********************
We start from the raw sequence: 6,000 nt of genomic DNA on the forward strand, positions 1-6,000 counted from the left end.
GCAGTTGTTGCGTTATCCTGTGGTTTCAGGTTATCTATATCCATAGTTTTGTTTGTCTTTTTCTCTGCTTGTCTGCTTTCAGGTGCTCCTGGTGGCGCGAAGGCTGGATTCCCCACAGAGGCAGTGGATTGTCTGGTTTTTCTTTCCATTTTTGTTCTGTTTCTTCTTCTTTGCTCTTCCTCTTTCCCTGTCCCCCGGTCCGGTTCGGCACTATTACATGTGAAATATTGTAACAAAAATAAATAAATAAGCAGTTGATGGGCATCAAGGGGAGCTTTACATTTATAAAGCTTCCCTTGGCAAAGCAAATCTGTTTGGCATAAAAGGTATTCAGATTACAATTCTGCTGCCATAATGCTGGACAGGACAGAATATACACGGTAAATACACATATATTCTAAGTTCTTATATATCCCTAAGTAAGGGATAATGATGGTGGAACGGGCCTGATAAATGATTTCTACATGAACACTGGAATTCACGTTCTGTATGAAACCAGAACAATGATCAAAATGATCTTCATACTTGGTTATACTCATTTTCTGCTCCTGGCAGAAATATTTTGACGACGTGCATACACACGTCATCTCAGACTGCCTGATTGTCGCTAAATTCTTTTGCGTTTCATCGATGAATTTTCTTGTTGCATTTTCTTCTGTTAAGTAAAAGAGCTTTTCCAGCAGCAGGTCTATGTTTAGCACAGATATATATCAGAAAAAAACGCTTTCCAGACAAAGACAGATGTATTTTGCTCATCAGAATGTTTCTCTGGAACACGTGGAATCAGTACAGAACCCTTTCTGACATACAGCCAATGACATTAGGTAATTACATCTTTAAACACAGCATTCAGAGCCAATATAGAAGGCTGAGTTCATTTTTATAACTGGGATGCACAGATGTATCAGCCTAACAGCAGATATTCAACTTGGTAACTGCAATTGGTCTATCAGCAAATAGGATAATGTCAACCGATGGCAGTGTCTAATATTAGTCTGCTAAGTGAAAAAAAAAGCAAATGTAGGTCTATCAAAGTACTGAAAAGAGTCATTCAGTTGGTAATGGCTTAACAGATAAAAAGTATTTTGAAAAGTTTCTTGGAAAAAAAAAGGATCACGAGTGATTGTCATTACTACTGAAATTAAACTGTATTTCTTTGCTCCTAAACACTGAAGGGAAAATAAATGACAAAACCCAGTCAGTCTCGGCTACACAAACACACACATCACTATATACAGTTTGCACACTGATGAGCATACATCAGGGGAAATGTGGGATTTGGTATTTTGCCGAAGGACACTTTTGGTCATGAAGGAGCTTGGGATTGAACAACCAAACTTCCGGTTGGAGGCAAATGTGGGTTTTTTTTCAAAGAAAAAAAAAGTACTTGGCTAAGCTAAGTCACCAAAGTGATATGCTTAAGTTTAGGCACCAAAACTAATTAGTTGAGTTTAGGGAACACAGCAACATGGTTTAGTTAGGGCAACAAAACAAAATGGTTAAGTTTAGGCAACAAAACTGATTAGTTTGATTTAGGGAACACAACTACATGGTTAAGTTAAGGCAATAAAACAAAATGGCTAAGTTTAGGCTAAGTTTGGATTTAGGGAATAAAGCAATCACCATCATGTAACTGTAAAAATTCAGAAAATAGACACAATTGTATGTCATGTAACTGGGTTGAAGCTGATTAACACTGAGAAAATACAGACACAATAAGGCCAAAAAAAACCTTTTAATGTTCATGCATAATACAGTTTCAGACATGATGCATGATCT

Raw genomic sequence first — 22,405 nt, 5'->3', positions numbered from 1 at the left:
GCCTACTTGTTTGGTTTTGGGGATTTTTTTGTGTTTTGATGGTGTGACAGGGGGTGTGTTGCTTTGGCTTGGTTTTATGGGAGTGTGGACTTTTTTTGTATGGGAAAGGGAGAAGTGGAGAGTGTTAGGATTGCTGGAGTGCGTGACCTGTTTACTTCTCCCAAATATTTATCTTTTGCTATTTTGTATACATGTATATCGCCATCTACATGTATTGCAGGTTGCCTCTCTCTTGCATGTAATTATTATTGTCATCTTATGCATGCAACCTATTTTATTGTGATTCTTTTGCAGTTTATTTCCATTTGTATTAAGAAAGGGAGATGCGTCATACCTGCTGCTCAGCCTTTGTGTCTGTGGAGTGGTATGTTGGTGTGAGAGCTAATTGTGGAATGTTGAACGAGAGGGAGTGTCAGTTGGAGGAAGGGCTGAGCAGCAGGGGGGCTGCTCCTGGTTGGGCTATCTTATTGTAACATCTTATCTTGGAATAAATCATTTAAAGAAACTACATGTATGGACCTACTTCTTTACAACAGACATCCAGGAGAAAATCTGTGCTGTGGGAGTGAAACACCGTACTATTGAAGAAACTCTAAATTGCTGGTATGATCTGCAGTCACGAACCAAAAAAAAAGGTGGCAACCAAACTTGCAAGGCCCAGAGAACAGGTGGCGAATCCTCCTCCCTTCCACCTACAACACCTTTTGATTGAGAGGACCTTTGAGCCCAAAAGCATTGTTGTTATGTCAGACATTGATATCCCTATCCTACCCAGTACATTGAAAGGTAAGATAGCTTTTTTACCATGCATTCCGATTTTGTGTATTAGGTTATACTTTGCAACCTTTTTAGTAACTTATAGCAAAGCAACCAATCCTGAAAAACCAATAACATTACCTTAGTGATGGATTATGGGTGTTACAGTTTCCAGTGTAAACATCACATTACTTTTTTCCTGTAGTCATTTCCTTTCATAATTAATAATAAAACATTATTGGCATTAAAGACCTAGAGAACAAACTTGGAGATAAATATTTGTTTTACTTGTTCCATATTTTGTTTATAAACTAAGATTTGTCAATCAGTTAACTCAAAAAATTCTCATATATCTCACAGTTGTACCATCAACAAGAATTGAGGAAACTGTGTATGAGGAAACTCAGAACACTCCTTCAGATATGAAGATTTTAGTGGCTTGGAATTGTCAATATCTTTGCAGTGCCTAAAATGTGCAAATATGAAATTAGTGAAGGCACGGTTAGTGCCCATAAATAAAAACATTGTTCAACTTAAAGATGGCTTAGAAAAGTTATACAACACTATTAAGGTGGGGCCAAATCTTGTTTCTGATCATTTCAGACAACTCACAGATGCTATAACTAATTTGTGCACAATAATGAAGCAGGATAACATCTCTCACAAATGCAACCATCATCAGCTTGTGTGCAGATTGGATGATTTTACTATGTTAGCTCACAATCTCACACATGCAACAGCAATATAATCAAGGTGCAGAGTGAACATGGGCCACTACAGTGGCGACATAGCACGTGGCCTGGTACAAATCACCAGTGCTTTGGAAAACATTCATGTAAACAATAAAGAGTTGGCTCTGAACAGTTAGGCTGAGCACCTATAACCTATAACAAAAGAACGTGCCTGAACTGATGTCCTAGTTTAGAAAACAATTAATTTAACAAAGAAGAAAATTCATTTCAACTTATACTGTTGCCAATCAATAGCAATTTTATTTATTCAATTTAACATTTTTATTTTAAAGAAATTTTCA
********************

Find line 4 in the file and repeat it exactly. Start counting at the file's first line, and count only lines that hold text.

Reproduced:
GCCTACTTGTTTGGTTTTGGGGATTTTTTTGTGTTTTGATGGTGTGACAGGGGGTGTGTTGCTTTGGCTTGGTTTTATGGGAGTGTGGACTTTTTTTGTATGGGAAAGGGAGAAGTGGAGAGTGTTAGGATTGCTGGAGTGCGTGACCTGTTTACTTCTCCCAAATATTTATCTTTTGCTATTTTGTATACATGTATATCGCCATCTACATGTATTGCAGGTTGCCTCTCTCTTGCATGTAATTATTATTGTCATCTTATGCATGCAACCTATTTTATTGTGATTCTTTTGCAGTTTATTTCCATTTGTATTAAGAAAGGGAGATGCGTCATACCTGCTGCTCAGCCTTTGTGTCTGTGGAGTGGTATGTTGGTGTGAGAGCTAATTGTGGAATGTTGAACGAGAGGGAGTGTCAGTTGGAGGAAGGGCTGAGCAGCAGGGGGGCTGCTCCTGGTTGGGCTATCTTATTGTAACATCTTATCTTGGAATAAATCATTTAAAGAAACTACATGTATGGACCTACTTCTTTACAACAGACATCCAGGAGAAAATCTGTGCTGTGGGAGTGAAACACCGTACTATTGAAGAAACTCTAAATTGCTGGTATGATCTGCAGTCACGAACCAAAAAAAAAGGTGGCAACCAAACTTGCAAGGCCCAGAGAACAGGTGGCGAATCCTCCTCCCTTCCACCTACAACACCTTTTGATTGAGAGGACCTTTGAGCCCAAAAGCATTGTTGTTATGTCAGACATTGATATCCCTATCCTACCCAGTACATTGAAAGGTAAGATAGCTTTTTTACCATGCATTCCGATTTTGTGTATTAGGTTATACTTTGCAACCTTTTTAGTAACTTATAGCAAAGCAACCAATCCTGAAAAACCAATAACATTACCTTAGTGATGGATTATGGGTGTTACAGTTTCCAGTGTAAACATCACATTACTTTTTTCCTGTAGTCATTTCCTTTCATAATTAATAATAAAACATTATTGGCATTAAAGACCTAGAGAACAAACTTGGAGATAAATATTTGTTTTACTTGTTCCATATTTTGTTTATAAACTAAGATTTGTCAATCAGTTAACTCAAAAAATTCTCATATATCTCACAGTTGTACCATCAACAAGAATTGAGGAAACTGTGTATGAGGAAACTCAGAACACTCCTTCAGATATGAAGATTTTAGTGGCTTGGAATTGTCAATATCTTTGCAGTGCCTAAAATGTGCAAATATGAAATTAGTGAAGGCACGGTTAGTGCCCATAAATAAAAACATTGTTCAACTTAAAGATGGCTTAGAAAAGTTATACAACACTATTAAGGTGGGGCCAAATCTTGTTTCTGATCATTTCAGACAACTCACAGATGCTATAACTAATTTGTGCACAATAATGAAGCAGGATAACATCTCTCACAAATGCAACCATCATCAGCTTGTGTGCAGATTGGATGATTTTACTATGTTAGCTCACAATCTCACACATGCAACAGCAATATAATCAAGGTGCAGAGTGAACATGGGCCACTACAGTGGCGACATAGCACGTGGCCTGGTACAAATCACCAGTGCTTTGGAAAACATTCATGTAAACAATAAAGAGTTGGCTCTGAACAGTTAGGCTGAGCACCTATAACCTATAACAAAAGAACGTGCCTGAACTGATGTCCTAGTTTAGAAAACAATTAATTTAACAAAGAAGAAAATTCATTTCAACTTATACTGTTGCCAATCAATAGCAATTTTATTTATTCAATTTAACATTTTTATTTTAAAGAAATTTTCA